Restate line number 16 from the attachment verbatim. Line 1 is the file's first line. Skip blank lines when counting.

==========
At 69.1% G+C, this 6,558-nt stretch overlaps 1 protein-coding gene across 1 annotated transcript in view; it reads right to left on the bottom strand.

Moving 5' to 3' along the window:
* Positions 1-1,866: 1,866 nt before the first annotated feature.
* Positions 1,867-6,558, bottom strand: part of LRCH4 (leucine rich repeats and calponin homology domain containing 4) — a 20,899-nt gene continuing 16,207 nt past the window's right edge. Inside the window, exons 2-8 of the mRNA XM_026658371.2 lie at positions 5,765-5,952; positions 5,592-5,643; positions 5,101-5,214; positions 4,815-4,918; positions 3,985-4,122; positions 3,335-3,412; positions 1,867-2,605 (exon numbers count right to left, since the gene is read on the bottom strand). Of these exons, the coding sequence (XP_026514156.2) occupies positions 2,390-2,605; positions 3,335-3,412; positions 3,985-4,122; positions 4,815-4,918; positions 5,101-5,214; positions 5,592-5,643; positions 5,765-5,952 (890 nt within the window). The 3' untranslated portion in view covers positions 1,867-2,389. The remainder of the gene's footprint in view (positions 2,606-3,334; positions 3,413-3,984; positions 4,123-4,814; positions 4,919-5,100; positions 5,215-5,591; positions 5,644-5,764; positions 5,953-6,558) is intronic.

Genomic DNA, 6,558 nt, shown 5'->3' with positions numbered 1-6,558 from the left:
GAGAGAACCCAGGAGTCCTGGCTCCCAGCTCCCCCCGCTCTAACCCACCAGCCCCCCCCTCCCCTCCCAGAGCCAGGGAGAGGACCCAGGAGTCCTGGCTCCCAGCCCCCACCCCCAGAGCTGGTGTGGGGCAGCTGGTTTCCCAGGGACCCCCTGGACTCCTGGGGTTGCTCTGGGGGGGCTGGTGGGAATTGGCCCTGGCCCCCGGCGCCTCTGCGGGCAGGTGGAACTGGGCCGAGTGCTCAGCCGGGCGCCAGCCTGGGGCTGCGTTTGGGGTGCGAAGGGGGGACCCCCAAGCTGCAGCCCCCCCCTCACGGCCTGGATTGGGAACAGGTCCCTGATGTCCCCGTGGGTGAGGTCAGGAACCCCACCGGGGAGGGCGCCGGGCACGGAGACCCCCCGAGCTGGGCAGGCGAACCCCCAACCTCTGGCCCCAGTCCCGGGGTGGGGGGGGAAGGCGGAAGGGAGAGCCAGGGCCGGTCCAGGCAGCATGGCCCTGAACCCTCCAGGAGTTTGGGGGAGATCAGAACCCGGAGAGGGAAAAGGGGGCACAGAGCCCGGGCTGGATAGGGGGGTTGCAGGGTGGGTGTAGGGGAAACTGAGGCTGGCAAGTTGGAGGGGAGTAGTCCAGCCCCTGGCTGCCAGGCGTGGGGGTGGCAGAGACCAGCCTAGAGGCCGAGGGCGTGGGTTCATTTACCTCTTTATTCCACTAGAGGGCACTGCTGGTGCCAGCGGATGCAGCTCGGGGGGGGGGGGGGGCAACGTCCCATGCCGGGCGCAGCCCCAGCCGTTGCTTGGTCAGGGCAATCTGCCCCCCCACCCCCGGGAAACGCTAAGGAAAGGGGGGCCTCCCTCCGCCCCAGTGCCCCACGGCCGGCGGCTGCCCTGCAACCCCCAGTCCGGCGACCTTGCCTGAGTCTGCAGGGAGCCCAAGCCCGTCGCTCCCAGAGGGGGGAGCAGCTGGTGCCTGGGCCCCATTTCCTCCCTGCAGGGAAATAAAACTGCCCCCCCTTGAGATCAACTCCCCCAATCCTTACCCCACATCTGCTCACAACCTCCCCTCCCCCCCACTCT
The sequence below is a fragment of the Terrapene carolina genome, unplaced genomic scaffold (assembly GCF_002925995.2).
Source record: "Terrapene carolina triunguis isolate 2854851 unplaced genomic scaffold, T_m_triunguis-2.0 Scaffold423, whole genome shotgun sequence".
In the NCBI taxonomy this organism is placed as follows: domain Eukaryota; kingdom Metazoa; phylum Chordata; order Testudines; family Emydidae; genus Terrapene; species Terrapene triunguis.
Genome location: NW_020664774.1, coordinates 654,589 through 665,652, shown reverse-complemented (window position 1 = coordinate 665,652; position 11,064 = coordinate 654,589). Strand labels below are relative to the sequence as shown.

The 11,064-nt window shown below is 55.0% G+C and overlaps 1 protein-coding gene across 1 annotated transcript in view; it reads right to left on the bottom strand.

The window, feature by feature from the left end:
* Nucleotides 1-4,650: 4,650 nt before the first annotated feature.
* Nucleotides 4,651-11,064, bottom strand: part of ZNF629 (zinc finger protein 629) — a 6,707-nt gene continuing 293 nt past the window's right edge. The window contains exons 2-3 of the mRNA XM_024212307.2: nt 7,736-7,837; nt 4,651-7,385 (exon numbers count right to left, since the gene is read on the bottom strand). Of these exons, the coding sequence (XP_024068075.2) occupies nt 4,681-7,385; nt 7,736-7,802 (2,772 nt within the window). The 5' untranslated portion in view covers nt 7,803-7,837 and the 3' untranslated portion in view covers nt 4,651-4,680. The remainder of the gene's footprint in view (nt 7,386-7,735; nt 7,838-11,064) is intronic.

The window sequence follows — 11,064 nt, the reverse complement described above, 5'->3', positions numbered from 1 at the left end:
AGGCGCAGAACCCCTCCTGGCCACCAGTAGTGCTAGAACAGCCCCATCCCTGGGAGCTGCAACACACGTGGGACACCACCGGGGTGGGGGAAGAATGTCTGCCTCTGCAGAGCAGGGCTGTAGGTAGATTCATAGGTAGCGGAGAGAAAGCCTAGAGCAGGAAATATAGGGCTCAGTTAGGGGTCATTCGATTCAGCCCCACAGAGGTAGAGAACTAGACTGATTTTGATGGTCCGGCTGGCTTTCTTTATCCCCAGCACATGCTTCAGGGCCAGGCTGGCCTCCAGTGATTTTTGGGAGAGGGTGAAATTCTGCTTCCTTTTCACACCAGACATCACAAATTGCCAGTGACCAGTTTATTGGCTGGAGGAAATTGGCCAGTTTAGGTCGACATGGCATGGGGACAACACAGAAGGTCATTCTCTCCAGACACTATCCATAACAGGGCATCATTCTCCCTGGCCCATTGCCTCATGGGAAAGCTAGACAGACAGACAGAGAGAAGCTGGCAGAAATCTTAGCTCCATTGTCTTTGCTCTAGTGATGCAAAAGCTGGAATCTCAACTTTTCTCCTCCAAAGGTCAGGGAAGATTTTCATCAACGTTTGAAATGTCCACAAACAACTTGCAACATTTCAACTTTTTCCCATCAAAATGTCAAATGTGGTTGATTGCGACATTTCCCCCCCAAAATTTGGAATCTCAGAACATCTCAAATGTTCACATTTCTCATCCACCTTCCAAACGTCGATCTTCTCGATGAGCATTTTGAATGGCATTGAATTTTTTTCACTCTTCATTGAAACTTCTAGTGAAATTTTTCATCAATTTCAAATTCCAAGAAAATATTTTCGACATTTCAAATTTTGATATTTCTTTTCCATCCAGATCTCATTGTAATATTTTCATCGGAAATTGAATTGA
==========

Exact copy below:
AGGCGCAGAACCCCTCCTGGCCACCAGTAGTGCTAGAACAGCCCCATCCCTGGGAGCTGCAACACACGTGGGACACCACCGGGGTGGGGGAAGAATGTCTGCCTCTGCAGAGCAGGGCTGTAGGTAGATTCATAGGTAGCGGAGAGAAAGCCTAGAGCAGGAAATATAGGGCTCAGTTAGGGGTCATTCGATTCAGCCCCACAGAGGTAGAGAACTAGACTGATTTTGATGGTCCGGCTGGCTTTCTTTATCCCCAGCACATGCTTCAGGGCCAGGCTGGCCTCCAGTGATTTTTGGGAGAGGGTGAAATTCTGCTTCCTTTTCACACCAGACATCACAAATTGCCAGTGACCAGTTTATTGGCTGGAGGAAATTGGCCAGTTTAGGTCGACATGGCATGGGGACAACACAGAAGGTCATTCTCTCCAGACACTATCCATAACAGGGCATCATTCTCCCTGGCCCATTGCCTCATGGGAAAGCTAGACAGACAGACAGAGAGAAGCTGGCAGAAATCTTAGCTCCATTGTCTTTGCTCTAGTGATGCAAAAGCTGGAATCTCAACTTTTCTCCTCCAAAGGTCAGGGAAGATTTTCATCAACGTTTGAAATGTCCACAAACAACTTGCAACATTTCAACTTTTTCCCATCAAAATGTCAAATGTGGTTGATTGCGACATTTCCCCCCCAAAATTTGGAATCTCAGAACATCTCAAATGTTCACATTTCTCATCCACCTTCCAAACGTCGATCTTCTCGATGAGCATTTTGAATGGCATTGAATTTTTTTCACTCTTCATTGAAACTTCTAGTGAAATTTTTCATCAATTTCAAATTCCAAGAAAATATTTTCGACATTTCAAATTTTGATATTTCTTTTCCATCCAGATCTCATTGTAATATTTTCATCGGAAATTGAATTGA